” Sit down somewhere for a minute. Just date for a while. Hang out and just chill. Test the waters, see what’s out there.” These are all things my siblings said to me after my last relationship ended in less than a year. Oh, we were together a little longer than that, mind you. But it was over way before we parted.
See my siblings knew that I’d jumped into it too soon after my divorce. And pretty-much everybody knew this person wasn’t really right for me. But that’s where people often find themselves when they embark on a new relationship too soon after the last one ended.
What’s too soon? Well, if you’re looking for a time-frame I can’t answer that for you. But I knew after my last relationship ended I was going to have to be single until I knew I was really ready for another relationship. And all I knew about how to tell when that time had arrived was something I’d read somewhere. It said simply that you must get to a point where you can be content being alone.
You see somewhere between 16 and my early 20’s I decided to dub myself a “relationship kinda guy”. Even at that early age I’d pretty-much convinced myself I couldn’t be really fulfilled or content without one special person in my life. I’d tried playing around for a minute, but it wasn’t my style. I didn’t enjoy it. Which of course only strengthened my belief that I had to be in a relationship.
But now I was in front of the mirror looking at a guy approaching 50 at the time my last relationship ended, and still doing the same thing. I’d already seen a 16 year marriage go down the toilet, followed by another relationship that also failed.
“I don’t have a lot of time left to keep screwing this up”, I thought to myself. The next relationship I entered would have to be the real thing. So I decided to just stay single for a while. My goal was to get to a place where I was content just doing my thing, alone.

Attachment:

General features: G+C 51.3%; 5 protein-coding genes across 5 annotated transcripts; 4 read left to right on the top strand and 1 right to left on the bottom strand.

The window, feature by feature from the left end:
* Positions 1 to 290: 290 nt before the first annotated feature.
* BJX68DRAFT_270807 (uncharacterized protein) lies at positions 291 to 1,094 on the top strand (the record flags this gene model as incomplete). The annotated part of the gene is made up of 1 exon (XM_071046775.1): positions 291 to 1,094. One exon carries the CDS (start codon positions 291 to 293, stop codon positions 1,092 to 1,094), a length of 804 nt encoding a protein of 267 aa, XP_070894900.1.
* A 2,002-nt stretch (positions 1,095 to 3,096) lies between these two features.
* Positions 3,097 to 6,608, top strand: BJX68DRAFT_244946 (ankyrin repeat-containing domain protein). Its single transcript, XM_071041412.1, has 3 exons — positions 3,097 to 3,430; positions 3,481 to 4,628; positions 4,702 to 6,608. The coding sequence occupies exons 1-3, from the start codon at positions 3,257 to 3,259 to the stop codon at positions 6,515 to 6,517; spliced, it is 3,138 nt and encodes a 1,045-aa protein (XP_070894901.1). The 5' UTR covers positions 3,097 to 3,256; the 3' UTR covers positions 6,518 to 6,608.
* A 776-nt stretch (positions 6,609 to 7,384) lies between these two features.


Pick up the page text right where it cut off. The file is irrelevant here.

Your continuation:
But the more time I spent “out of a relationship” the easier it got, and the more I liked it. Understand, I still believed I was a relationship guy. But the more time I spent alone the more I understood that being in one isn’t MANDATORY. When I finally understood this it was for me just like that moment I put on prescribed classes for the first time. Such clarity! I had no idea how blurry my vision was before. Over time it changed my perspective and taught me the difference in what I “want” and what I really need in a lifelong mate.
Mind you, I thought I already had my head wrapped around that pretty well. But when you think you MUST be with somebody to be happy that desire to “be with somebody” often clouds your judgement. For me it made me ignore red flags I normally wouldn’t budge on. Glaring, neon red flags. But when you think you have to be linked to someone as soon as possible you’ll justify all kinds of things; all in the name of what you think is compromising.
Overall it took a good 3 years for me to get to that place I had to get to. And when I did get back out there and start dating again things were really different. Apparently if you spend enough time alone God installs a discernment upgrade or something. Suddenly I could see right through people. I often knew on the first date the person wasn’t right for me. And if I didn’t know instantly I knew in a few weeks.
So in short here are 3 truths spending 3 years being deliberately single taught me.
1. You Ain’t Just Gotta Be In A Relationship
I did a lot of stuff I didn’t think I could do while I was single. Like spending major holidays alone. Going out to dinner or the movies alone. Then of course there was that whole “not having sex” thing (yes, you have to do that too). That’s always a bit unpleasant, LOL!